8 foods whose names Germans can't agree on

Culture

Brötchen

"Brötchen" ("Brot" is German for bread, the -"chen" is a diminutive suffix) are a staple all over the German-speaking world, but the word used to order the crusty rolls at the bakery counter vary greatly. You'll find "Schrippe" in Berlin, "Wecken" in Swabia, "Rundstück" in the North and "Semmel" in southern Germany. Austrians call the little breads "Laibchen" and in Switzerland they're "Weggen."

Culture

Berliner

What looks like a donut without a hole and is deep-fried sweet yeast dough is a "Berliner" in northern and western Germany and Switzerland. But beware: Don't ask for a Berliner in Berlin! In eastern Germany, the pastry is called "Pfannkuchen" (pancake). In southern Germany and Austria, it's a "Krapfen." No matter the name, it is often filled with jam and covered with icing or powdered sugar.

Culture

Brathähnchen

Food trucks in cities and towns across the country sell roast chicken on the spit: "Brathähnchen." In Bavaria and Austria, the roasted chickens are called "Hendl" or "Grillhendl." In eastern Germany, they are "Broiler" to this very day, decades after communist East Germany ceased to exist, where a roast chicken was a "Goldbroiler" — or, more flippantly, "Gummiadler" (rubber eagle).

Culture

Möhre

In southern Germany and Austria a carrot (from the Latin carota) is simply "Karotte." In northern Germany, the orange veggie is called "Wurzel" (root) or "Möhre," and "Mohrrübe" in eastern Germany. In the German-speaking part of Switzerland, a carrot is a "Rübli" — which makes carrot cake "Rüblikuchen."

Culture

Kartoffel

"Kartoffel" is the most common term for potatoes, but in some areas the German staple is likened to fruit: "Erdäpfel" (apples of the earth) in southern Germany and Austria, "Grundbirnen" (pears of the ground) in southwestern Germany. If you see "Kartoffelbrei," "Kartoffelpüree" or "Kartoffelmus" on the menu - expect mashed potatoes.

Culture

Frikadelle

Eaten hot or cold and dipped in mustard, a "Frikadelle" is a fried hamburger made of ground beef or pork mixed with bread, onions, egg and seasonings. A bar snack or part of a hot lunch, it's a "Bulette" in northeastern Germany, "Fleischpflanzerl" (meat plant) in Bavaria and "Fleischküchle" (little meat cake) in southwestern Germany.

Culture

Feldsalat

Lamb's lettuce in English, this hardy winter green is widely known as field lettuce throughout most of Germany: "Feldsalat." The tiny green leaves are called "Rapunzel" in eastern and northern Germany, "Nüsslisalat" (nut lettuce) in Switzerland and "Vogerlsalat" (bird lettuce) in Austria. A close look at the tiny leaves shows why some people also know it as "Mausohrsalat" (mouse ear lettuce).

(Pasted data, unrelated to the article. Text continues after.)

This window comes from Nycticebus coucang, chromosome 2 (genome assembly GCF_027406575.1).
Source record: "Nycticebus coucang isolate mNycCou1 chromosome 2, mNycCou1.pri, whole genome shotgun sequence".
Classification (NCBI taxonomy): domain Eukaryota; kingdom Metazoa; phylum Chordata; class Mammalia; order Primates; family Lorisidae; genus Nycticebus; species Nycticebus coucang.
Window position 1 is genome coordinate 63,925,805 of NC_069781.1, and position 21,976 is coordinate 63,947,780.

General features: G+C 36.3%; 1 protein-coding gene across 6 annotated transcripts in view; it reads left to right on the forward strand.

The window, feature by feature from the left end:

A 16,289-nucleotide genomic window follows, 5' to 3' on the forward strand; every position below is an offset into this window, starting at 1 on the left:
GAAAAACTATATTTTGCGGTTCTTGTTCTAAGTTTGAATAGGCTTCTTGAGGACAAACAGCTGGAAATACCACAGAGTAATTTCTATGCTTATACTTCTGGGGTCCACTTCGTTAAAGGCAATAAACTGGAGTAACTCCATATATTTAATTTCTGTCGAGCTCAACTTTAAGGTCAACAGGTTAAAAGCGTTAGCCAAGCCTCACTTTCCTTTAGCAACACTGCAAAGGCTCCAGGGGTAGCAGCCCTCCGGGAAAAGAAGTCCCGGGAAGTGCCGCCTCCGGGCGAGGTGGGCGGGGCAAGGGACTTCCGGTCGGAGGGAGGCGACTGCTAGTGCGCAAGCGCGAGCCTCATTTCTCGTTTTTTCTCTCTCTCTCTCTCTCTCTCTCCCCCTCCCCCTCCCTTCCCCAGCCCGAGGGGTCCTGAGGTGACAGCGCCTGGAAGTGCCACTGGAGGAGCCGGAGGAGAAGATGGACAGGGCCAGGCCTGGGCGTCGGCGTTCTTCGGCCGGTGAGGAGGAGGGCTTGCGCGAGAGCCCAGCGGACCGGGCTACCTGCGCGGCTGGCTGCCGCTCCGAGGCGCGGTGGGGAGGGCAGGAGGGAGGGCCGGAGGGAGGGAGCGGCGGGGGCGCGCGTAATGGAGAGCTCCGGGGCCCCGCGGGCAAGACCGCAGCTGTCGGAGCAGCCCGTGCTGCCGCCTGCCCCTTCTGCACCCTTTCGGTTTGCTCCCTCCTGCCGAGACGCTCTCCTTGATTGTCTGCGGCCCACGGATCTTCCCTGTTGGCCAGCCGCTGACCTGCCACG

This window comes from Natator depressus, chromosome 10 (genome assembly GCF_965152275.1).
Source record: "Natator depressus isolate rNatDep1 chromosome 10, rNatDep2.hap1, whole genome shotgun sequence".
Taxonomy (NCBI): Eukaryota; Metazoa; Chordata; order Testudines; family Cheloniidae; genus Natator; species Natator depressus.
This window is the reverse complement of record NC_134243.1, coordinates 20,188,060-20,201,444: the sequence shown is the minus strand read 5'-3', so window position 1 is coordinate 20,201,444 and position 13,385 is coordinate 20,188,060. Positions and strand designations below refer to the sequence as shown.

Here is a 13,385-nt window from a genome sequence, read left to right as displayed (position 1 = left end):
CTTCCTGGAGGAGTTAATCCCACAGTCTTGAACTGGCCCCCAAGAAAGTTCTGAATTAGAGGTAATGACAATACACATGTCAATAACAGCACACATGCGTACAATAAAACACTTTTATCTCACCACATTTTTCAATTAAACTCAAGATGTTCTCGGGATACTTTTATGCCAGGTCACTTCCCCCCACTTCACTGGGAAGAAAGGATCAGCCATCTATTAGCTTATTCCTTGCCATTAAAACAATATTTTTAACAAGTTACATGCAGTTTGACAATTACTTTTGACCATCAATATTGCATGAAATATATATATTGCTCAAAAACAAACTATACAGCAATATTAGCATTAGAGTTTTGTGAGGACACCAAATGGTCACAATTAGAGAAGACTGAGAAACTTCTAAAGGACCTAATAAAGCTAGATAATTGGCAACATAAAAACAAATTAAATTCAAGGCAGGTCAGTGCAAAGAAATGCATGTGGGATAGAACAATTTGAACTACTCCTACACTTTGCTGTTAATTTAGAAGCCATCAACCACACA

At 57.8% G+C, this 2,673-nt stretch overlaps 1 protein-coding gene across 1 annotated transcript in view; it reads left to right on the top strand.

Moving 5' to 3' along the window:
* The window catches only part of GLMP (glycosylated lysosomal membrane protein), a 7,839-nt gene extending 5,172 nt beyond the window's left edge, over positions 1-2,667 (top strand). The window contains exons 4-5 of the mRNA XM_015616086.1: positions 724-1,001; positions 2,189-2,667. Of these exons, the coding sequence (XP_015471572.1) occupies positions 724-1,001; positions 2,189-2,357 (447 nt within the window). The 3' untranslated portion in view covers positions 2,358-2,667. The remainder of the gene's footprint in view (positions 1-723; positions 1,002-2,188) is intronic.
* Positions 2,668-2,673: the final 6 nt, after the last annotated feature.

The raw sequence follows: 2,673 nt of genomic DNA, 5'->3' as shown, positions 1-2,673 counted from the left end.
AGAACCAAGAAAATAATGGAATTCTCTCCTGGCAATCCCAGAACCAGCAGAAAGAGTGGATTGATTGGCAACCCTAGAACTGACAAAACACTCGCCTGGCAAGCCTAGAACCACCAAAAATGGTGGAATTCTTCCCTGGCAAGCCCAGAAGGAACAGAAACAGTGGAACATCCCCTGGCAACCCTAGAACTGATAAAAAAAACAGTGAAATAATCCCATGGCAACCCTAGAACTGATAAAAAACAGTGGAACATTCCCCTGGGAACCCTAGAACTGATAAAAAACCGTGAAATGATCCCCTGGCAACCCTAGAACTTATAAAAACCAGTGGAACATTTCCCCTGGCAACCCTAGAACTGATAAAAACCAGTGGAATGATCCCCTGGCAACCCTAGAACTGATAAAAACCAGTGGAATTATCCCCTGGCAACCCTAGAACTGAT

Culture

Pflaumenkuchen

Pflaumenkuchen is a classic German cake - traditionally a sheet cake - made with yeast dough and plums. In southern Germany the tangy treat is "Zwetschgenkuchen" or "Zwetschgen-Datschi." The term "Datschi" is said to refer to the act of pressing the halved fruit into the dough. Topped with whipped cream? That's "Sahne" or "Rahm" in most of Germany and Switzerland, but "Obers" in Austria.

A bread roll is not a bread roll everywhere in the German-speaking world. From Bavaria to Berlin, the German word you use for these foods will reveal where you come from.

Even if dialects and accents don't betray them, there are telltale words that give away whether a German-speaker comes from Germany, Austria or Switzerland — and even roughly which part of Germany.

Words for toys, food and everyday items can differ depending on regions. They are nevertheless regarded as standard German and not regional dialect, as Ulrich Ammon, professor emeritus of linguistics and a specialist in Sociolinguistics at the University of Duisburg-Essen, told DW in an interview: "Standard language can be used in the public realm without objection."

In a nutshell: There's more than one way to say "Brötchen" (bread rolls). The question is, will the clerk at the bakery understand you?

Speaking of bread — which Germany is famous for around the world — there are not only different words for rolls and loaves, but many names for the part of a loaf that some unthinkingly throw away, and others covet: the heel.